We are pleased to share the first in a series of four inter-related reports on Self-Regulation and Toxic Stress from the Duke Center for Child and Family Policy. In the current report, the authors introduce and describe a set of seven key principles that summarize their understanding of self-regulation development in context.
Aleta L. Meyer, Ph.D., of the Office of Planning, Research and Evaluation Administration for Children and Families at the U.S. Department of Health and Human Services, conceived the project, led the effort, and is the project’s program officer.
Desiree W. Murray, Ph.D., Research Scientist, Center for Child and Family Policy, Duke University, Scientist and Associate Director of Research, Frank Porter Graham Child Development Institute, University of North Carolina at Chapel Hill. Desiree.firstname.lastname@example.org
Katie Rosanbalm, Ph.D., Research Scholar, Center for Child and Family Policy, Duke University. Katie.email@example.com
Self-regulation has become increasingly recognized for its foundational role in promoting wellbeing across the lifespan, including physical, emotional, social and economic health and educational achievement. Given this growing knowledge base and a desire to inform on-going services for children and youth from birth to young adulthood, the Office of Planning, Research, and Evaluation at the Administration for Children and Families commissioned a series of four inter-related reports from a team at the Center for Child and Family Policy at Duke University; the series is titled Self-Regulation and Toxic Stress.
The first report from that series, Foundations for Understanding Self-Regulation from an Applied Developmental Perspective, is now available and provides a comprehensive framework for understanding self-regulation in context, using a theoretical model that reflects the influence of biology, caregiving, and the environment on the development of self-regulation from birth to young adulthood. In that report, the authors introduce and describe a set of seven key principles that summarize our understanding of self-regulation development in context:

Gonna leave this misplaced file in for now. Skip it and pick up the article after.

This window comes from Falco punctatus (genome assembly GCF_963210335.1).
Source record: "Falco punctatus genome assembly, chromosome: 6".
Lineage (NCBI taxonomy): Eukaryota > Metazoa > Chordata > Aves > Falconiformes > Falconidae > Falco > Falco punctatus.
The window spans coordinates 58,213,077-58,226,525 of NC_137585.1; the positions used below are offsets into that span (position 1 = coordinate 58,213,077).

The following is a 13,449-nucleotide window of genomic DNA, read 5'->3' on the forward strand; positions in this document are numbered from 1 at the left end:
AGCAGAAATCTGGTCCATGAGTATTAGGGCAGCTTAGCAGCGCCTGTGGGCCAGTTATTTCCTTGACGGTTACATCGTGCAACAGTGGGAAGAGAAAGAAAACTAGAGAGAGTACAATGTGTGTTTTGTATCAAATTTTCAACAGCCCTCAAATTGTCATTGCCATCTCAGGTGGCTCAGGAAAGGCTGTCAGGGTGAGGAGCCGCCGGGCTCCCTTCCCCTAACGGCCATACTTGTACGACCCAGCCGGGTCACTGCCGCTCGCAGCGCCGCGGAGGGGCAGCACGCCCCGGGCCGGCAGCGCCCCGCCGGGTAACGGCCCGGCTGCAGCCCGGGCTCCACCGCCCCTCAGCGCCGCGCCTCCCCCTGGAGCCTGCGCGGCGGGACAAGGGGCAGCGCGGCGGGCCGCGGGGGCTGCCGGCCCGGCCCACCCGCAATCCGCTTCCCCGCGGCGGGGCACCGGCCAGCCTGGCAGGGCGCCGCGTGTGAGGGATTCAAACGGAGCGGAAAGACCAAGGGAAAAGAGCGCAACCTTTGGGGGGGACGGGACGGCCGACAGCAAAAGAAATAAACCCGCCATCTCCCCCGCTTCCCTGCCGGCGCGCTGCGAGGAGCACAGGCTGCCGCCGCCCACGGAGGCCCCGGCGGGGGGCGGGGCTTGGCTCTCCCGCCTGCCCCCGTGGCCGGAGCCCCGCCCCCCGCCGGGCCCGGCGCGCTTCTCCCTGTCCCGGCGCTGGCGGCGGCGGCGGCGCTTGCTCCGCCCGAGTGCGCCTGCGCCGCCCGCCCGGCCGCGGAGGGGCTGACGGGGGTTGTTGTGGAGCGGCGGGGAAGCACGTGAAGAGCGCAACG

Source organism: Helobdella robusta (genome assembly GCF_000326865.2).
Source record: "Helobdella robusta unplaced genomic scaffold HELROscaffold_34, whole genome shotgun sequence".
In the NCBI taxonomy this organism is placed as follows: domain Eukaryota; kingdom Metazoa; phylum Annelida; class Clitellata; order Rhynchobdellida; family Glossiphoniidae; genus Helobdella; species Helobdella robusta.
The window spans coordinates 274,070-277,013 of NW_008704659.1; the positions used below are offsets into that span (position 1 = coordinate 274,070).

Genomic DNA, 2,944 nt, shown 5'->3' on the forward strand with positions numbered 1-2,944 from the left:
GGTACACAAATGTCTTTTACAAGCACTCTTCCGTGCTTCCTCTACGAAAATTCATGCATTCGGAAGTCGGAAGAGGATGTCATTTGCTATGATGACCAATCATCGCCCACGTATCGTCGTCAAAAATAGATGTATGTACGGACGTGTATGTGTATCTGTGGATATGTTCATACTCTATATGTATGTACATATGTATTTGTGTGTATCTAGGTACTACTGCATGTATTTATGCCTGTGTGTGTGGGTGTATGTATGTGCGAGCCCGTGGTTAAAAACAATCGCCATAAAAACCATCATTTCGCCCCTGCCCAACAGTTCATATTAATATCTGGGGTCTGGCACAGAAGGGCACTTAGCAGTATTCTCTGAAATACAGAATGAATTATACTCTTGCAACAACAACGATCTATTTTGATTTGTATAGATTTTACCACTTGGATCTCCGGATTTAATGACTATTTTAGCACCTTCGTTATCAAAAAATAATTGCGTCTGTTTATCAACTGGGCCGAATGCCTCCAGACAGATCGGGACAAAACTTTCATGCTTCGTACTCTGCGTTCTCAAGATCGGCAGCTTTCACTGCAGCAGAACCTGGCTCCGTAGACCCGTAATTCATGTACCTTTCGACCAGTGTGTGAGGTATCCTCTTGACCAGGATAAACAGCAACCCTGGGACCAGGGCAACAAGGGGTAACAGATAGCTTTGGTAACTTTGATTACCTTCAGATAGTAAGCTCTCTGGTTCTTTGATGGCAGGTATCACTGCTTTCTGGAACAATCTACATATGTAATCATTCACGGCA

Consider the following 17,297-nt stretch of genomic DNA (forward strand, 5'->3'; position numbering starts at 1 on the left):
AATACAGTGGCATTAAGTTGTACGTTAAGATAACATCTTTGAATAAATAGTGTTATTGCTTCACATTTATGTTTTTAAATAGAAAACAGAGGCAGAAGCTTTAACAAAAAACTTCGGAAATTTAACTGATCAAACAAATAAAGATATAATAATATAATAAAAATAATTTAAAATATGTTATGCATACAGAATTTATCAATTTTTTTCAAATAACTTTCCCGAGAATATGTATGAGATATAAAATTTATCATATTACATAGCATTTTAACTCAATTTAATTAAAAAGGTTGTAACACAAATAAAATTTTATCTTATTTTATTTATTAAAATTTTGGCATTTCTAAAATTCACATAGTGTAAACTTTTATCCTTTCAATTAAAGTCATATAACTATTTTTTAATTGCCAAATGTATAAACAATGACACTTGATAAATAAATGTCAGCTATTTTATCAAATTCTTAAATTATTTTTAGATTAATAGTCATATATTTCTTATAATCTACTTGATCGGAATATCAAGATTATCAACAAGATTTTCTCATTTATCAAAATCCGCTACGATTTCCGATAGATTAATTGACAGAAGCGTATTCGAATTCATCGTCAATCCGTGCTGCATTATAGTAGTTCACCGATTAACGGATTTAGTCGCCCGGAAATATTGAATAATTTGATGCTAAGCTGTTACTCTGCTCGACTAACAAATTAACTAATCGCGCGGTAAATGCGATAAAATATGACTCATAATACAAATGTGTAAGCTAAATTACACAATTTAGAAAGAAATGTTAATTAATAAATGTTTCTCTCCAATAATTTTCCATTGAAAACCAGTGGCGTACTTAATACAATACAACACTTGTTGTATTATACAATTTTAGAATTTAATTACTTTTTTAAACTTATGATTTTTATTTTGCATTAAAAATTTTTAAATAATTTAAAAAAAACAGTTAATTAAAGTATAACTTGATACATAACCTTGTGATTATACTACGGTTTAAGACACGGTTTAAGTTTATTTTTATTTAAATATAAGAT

- Self-regulation serves as the foundation for lifelong functioning across a wide range of domains, from mental health and emotional wellbeing to academic achievement, physical health, and socioeconomic success. It has also proven responsive to intervention, making it a powerful target for change.
- Self-regulation is defined from an applied perspective as the act of managing cognition and emotion to enable goal-directed actions such as organizing behavior, controlling impulses, and solving problems constructively.
- Self-regulation enactment is influenced by a combination of individual and external factors including biology, skills, motivation, caregiver support, and environmental context. These factors interact with one another to support self-regulation and create opportunity for intervention.
- Self-regulation can be strengthened and taught like literacy, with focused attention, support, and practice opportunities provided across contexts. Skills that are not developed early on can be acquired later, with multiple opportunities for intervention.
- Development of self-regulation is dependent on “co-regulation” provided by parents or other caregiving adults through warm and responsive interactions in which support, coaching, and modeling are provided to facilitate a child’s ability to understand, express, and modulate their thoughts, feelings, and behavior.
- Self-regulation can be disrupted by prolonged or pronounced stress and adversity including poverty and trauma experiences. Although manageable stress may build coping skills, stress that overwhelms children’s skills or support can create toxic effects that negatively impact development and produce long-term changes in neurobiology.
- Self-regulation develops over an extended period from birth through young adulthood (and beyond). There are two clear developmental periods where self-regulation skills increase dramatically due to underlying neurobiological changes– early childhood and adolescence – suggesting particular opportunities for intervention.